In the case of “fracas,” meaning “a noisy quarrel,” “a disturbance” or, more generally, “an uproar,” the newspaper and the OED are actually in agreement; the newspaper just skipped a step. English acquired our “fracas” by adopting the French word “fracas,” so it’s fair to say that it “came from French.” But the French word came from the Italian “fracasso,” a noun (not a verb) meaning “crash or uproar,” which came from the verb “fracassare,” meaning both “to smash” and “to create an uproar.” The Italian words go back to the Latin “quassare,” meaning “to shake” (also the root of our English “quash”).
“Fracas” is actually of relatively recent vintage, first appearing in print (as far as we know so far) in 1727, and its meaning has remained the same since its first use, which is a bit unusual. That may be due to its flexibility; a “fracas” may be anything from a social commotion (“He … occasions such fracas amongst the Ladys of Galantry that it passes [belief].” 1727) to an actual fistfight (A … violent fracas took place between the infantry-colonel and his lady.” Vanity Fair, Thackeray, 1848) to the sort of political ruckus that keeps the cable news channels in business (“IRS faces more heat from watchdog report amid Tea Party fracas.” recent Reuters headline).
Neither here nor there.
Dear Word Detective: Though you occasionally have referred to your TWD Headquarters in rural Ohio and mention a particular “township,” I find no explanation of “township.” Even I can fathom the “town” part but whence “ship”? Maybe from some hippie commune’s hastily scrawled graffiti: “This town’s hip!”? OK, feeble, sorry! — Ken Young.
Oh yeah, this town’s hip, all right. In fact, this place is known as the Williamsburg of Central Ohio, the pre-war Paris of the US Midwest. Actually, the scary thing is that there are people around here who would agree with that. A few years ago someone on the radio, speaking about the annual festival in our county seat, described the environs of that fair city as the spitting image of Provence. Yes, that Provence. In the South of France. Um, yeah, OK, assuming Provence is now one huge strip mall plagued with exploding meth labs and random gunfire.
A “township,” at least in the Northeastern and Midwest US, is a division of land within a county. Townships frequently contain a town or two, but have their own elected government (in our case, three Trustees I call Larry, Moe and Surly). In a rural area such as ours, the Township Trustees polish the potholes, conduct the coin flip in zoning decisions, and ensure that the local schools don’t go puttin’ on airs.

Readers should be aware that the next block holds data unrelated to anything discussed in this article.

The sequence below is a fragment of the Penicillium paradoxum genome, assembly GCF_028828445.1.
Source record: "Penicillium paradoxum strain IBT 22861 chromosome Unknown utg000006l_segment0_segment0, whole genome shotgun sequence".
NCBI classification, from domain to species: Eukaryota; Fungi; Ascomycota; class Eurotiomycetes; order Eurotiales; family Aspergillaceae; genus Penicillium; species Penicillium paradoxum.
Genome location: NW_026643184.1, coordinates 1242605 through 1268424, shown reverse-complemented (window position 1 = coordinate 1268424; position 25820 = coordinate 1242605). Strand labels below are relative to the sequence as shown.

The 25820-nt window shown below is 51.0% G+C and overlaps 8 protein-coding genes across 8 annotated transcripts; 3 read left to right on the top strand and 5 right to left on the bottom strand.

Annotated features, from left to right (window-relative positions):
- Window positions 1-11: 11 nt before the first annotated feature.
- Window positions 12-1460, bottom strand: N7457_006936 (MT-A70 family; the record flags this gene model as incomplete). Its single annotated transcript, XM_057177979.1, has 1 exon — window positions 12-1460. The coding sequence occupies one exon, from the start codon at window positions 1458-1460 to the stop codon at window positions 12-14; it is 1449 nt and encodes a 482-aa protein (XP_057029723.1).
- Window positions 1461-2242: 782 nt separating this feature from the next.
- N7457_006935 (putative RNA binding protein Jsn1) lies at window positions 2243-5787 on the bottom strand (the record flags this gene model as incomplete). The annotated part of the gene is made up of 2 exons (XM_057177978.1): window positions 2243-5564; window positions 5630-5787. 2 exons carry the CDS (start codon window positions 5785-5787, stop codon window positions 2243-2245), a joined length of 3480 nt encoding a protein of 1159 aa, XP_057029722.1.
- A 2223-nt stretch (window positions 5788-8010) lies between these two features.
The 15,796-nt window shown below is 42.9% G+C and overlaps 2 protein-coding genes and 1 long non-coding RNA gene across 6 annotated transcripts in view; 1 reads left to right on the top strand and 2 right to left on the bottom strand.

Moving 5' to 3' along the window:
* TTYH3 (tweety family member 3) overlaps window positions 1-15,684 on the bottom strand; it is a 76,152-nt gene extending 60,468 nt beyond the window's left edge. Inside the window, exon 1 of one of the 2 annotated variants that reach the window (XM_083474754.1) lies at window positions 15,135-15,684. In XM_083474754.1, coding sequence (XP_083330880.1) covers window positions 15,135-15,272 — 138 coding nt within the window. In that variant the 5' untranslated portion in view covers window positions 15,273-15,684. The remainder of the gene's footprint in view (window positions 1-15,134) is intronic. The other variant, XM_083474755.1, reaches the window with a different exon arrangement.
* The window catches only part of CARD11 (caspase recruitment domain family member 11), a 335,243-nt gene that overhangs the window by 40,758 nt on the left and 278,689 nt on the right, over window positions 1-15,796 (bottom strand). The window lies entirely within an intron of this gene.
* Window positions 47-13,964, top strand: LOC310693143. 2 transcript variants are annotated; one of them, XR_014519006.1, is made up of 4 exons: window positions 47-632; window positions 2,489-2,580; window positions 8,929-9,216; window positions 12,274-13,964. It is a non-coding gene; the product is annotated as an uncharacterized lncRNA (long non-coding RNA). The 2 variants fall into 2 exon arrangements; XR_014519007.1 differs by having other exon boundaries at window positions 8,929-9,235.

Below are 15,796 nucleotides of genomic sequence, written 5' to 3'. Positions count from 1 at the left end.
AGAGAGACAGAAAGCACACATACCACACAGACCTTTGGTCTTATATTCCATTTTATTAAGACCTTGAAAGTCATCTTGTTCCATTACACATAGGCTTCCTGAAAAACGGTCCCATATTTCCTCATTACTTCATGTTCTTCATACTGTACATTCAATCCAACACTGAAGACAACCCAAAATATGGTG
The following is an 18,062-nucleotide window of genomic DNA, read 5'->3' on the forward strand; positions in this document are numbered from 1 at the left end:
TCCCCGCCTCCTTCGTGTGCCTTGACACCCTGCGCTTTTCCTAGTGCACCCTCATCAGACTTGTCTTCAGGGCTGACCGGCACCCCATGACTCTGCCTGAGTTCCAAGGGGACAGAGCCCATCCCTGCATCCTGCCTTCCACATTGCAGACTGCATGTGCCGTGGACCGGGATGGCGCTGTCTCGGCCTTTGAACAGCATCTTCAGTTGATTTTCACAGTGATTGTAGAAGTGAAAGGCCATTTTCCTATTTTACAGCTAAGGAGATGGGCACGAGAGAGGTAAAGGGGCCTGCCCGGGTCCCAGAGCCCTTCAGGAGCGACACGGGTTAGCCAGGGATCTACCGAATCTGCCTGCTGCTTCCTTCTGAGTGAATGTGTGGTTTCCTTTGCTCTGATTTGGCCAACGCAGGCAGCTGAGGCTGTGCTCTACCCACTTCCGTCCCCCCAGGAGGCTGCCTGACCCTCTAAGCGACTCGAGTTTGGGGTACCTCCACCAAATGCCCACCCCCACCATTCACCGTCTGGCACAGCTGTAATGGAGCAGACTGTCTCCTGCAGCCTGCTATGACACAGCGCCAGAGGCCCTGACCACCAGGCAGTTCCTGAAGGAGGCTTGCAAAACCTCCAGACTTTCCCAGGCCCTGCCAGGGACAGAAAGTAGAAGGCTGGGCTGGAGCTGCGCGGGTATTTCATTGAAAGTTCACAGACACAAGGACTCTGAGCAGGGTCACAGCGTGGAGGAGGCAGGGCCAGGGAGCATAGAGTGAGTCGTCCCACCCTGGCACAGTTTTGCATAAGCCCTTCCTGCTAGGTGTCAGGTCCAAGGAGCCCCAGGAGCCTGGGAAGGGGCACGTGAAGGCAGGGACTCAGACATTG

Our modern English word “township” dates back to the Old English “tunscipe,” which combined “tun,” the earlier form of “town” (from Germanic roots, possibly via the Celtic “dun,” meaning “fortress, village, or garden”), plus “scipe,” a form of the common suffix “-ship.” That “ship” has many uses in English, but in this case it signifies a noun with a collective connotation.
That original collective sense of “township” came from the fact that “township” initially meant the inhabitants or population of a town or village; the people, rather than the place. The use of “township” in the sense of a geographical division didn’t arise until the 15th century. According to the Oxford English Dictionary (OED), in the US and parts of Canada a “township” is a division of land “six miles square” (i.e., thirty-six square miles) determined by government survey and not necessarily “settled,” so a “township” could, in theory, consist of nothing but trees, rocks and chipmunks. On a less appealing note, the term “township” was also used during the apartheid period in South Africa to designate areas (usually brutally poor shantytowns) within or adjacent to cities, where black South Africans were forced to live.
I said that the suffix “-ship” has many meanings in English, and it’s a fascinating little critter. It comes from a Germanic root (“skap” or “scep”) which meant “to create, ordain or appoint,” and which also gave us “shape.” In ancient Germanic a form of the root was used as a suffix to denote “creation, creature, constitution, condition” (OED), and in Old English “-ship” was used to form words meaning conditions or habitual states, e.g., “druncenscipe” (“drunkenship”). It was also used to signify the state of being a certain thing, as in “friendship” or “partnership.” The suffix “ship” can also signal position or rank (“ambassadorship”), or be tacked onto a title as a form of address (“Your Ladyship”).